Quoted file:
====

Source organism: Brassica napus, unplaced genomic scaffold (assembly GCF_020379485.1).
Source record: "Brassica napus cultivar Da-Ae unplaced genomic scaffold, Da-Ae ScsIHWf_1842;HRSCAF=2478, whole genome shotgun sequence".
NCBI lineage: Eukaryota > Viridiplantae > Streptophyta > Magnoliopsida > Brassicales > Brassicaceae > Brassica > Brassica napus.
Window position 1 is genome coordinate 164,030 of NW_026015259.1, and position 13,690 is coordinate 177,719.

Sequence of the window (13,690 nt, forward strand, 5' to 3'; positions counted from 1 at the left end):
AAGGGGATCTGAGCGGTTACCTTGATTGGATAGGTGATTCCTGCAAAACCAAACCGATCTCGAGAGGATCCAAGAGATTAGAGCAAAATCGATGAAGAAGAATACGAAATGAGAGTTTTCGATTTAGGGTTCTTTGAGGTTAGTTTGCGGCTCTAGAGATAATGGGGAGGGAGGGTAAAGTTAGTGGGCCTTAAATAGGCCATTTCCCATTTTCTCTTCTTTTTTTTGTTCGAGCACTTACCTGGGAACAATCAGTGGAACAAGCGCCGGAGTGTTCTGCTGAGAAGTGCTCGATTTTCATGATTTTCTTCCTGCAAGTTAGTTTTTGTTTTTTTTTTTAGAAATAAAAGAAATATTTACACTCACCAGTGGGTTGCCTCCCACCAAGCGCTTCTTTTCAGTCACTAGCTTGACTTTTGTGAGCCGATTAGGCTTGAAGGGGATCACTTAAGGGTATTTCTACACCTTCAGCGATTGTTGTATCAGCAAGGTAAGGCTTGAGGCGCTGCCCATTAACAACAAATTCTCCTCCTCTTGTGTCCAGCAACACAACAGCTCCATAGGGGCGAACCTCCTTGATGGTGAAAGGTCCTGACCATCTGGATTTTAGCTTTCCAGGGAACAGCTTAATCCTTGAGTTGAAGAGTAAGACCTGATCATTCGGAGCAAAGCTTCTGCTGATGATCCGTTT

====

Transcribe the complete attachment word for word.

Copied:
Source organism: Brassica napus, unplaced genomic scaffold (assembly GCF_020379485.1).
Source record: "Brassica napus cultivar Da-Ae unplaced genomic scaffold, Da-Ae ScsIHWf_1842;HRSCAF=2478, whole genome shotgun sequence".
NCBI lineage: Eukaryota > Viridiplantae > Streptophyta > Magnoliopsida > Brassicales > Brassicaceae > Brassica > Brassica napus.
Window position 1 is genome coordinate 164,030 of NW_026015259.1, and position 13,690 is coordinate 177,719.

Sequence of the window (13,690 nt, forward strand, 5' to 3'; positions counted from 1 at the left end):
AAGGGGATCTGAGCGGTTACCTTGATTGGATAGGTGATTCCTGCAAAACCAAACCGATCTCGAGAGGATCCAAGAGATTAGAGCAAAATCGATGAAGAAGAATACGAAATGAGAGTTTTCGATTTAGGGTTCTTTGAGGTTAGTTTGCGGCTCTAGAGATAATGGGGAGGGAGGGTAAAGTTAGTGGGCCTTAAATAGGCCATTTCCCATTTTCTCTTCTTTTTTTTGTTCGAGCACTTACCTGGGAACAATCAGTGGAACAAGCGCCGGAGTGTTCTGCTGAGAAGTGCTCGATTTTCATGATTTTCTTCCTGCAAGTTAGTTTTTGTTTTTTTTTTTAGAAATAAAAGAAATATTTACACTCACCAGTGGGTTGCCTCCCACCAAGCGCTTCTTTTCAGTCACTAGCTTGACTTTTGTGAGCCGATTAGGCTTGAAGGGGATCACTTAAGGGTATTTCTACACCTTCAGCGATTGTTGTATCAGCAAGGTAAGGCTTGAGGCGCTGCCCATTAACAACAAATTCTCCTCCTCTTGTGTCCAGCAACACAACAGCTCCATAGGGGCGAACCTCCTTGATGGTGAAAGGTCCTGACCATCTGGATTTTAGCTTTCCAGGGAACAGCTTAATCCTTGAGTTGAAGAGTAAGACCTGATCATTCGGAGCAAAGCTTCTGCTGATGATCCGTTT